New parent trigger regs approved

The State Board of Education (SBE) received a standing ovation yesterday morning.  Members of the Los Angeles advocacy group Parent Revolution, wearing their matching navy tee-shirts, applauded wildly and shouted “si se puede”.

Even board member Patricia Rucker smiled.  The lobbyist for the California Teachers Association, against whom Parent Revolution has filed a conflict of interest complaint, had voted with them, giving the latest – and possibly last – revised set of parent trigger regulations a unanimous send-off by the State Board.

At the start of the meeting Rucker seemed to set a different tone when she would not recuse herself from voting on the issue saying that because “there’s no fiscal connection for her personally, the legal questions didn’t exist.”

Her yea vote, said Rucker, wasn’t an expression of support or opposition for the proposed regulations, just a nod to release them for public comment.

They’ll be put out for a 15-day public comment period, and if there are no substantively new issues raised, the regs will be sent to the Office of Administrative Law for final approval.  They won’t even need another vote by the SBE.  You can almost hear the board intoning its huzzahs.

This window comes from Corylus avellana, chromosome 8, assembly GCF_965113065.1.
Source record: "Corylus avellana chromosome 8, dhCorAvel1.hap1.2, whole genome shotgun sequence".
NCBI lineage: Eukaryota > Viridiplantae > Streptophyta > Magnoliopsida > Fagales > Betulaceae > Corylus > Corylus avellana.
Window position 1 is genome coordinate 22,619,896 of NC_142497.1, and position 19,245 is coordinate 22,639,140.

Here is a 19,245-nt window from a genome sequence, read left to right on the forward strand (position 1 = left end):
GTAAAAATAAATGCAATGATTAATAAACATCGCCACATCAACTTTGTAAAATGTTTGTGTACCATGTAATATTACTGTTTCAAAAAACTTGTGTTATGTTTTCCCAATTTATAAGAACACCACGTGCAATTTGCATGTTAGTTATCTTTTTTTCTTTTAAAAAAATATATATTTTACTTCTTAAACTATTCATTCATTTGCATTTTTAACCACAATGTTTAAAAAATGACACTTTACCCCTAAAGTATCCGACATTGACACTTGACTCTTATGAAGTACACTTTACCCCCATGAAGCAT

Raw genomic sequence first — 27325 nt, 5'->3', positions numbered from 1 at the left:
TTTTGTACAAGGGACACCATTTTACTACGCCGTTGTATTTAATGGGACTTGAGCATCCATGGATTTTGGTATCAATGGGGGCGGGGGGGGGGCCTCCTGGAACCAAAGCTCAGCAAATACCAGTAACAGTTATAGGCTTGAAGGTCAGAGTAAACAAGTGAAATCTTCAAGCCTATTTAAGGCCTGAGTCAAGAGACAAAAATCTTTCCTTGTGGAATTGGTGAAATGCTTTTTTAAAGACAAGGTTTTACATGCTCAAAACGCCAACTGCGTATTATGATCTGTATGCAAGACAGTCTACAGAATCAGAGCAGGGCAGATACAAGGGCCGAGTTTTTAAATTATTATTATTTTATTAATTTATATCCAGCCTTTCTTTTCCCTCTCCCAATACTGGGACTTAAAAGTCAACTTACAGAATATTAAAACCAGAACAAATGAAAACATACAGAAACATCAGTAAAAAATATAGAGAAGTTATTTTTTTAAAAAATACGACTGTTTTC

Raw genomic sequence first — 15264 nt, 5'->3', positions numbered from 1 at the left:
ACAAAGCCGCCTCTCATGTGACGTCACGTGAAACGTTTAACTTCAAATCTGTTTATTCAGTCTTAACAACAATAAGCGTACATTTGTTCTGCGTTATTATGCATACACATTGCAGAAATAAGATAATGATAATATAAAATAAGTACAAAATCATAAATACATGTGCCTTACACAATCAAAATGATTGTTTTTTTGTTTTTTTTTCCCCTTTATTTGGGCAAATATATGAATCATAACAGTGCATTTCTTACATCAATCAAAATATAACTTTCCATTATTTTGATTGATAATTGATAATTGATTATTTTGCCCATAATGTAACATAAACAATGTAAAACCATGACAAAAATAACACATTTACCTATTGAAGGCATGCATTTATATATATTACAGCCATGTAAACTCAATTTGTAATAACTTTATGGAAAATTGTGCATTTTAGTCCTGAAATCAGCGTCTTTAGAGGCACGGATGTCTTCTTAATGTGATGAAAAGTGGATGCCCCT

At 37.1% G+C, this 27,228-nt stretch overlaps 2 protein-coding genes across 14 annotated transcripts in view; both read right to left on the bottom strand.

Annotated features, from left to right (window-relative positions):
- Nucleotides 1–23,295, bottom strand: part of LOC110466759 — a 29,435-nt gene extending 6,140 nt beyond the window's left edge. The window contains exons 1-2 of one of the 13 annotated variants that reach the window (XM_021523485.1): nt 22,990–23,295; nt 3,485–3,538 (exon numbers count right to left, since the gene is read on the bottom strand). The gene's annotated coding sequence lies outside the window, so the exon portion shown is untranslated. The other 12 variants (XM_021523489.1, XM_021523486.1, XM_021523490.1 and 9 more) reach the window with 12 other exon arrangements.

Despite the SBE’s united front, the public comments period of the board meeting indicated that parents are still deeply divided.  Opponents raised concerns about giving charter schools too much influence and they urged the state board to make sure that all instances of parent trigger petitions are transparent.  They also continued their appeal to give teachers a significant say in whether a persistently under performing school should be closed and converted into a charter school.

To that, former State Senator Gloria Romero, author of the Parent Empowerment law, said dryly, “This is the parent trigger law, this is not the ‘parent go get a permission slip from the teacher’ law.”

Author: Kathryn Baron

Kathryn Baron, co-writer of TOP-Ed (Thoughts On Public Education in California), has been covering education in California for about 15 years; most of that time at KQED Public Radio where her reports aired on The California Report as well as various National Public Radio programs. She also wrote for magazines and newspapers before going virtual as producer and editor at The George Lucas Educational Foundation. Kathy grew up in New York in a family of teachers. She moved to California for graduate school and after spending one sunny New Year’s Day riding her bicycle in the foothills, decided to stay. She and her husband live in Belmont. They have two children, one in college and one in high school.

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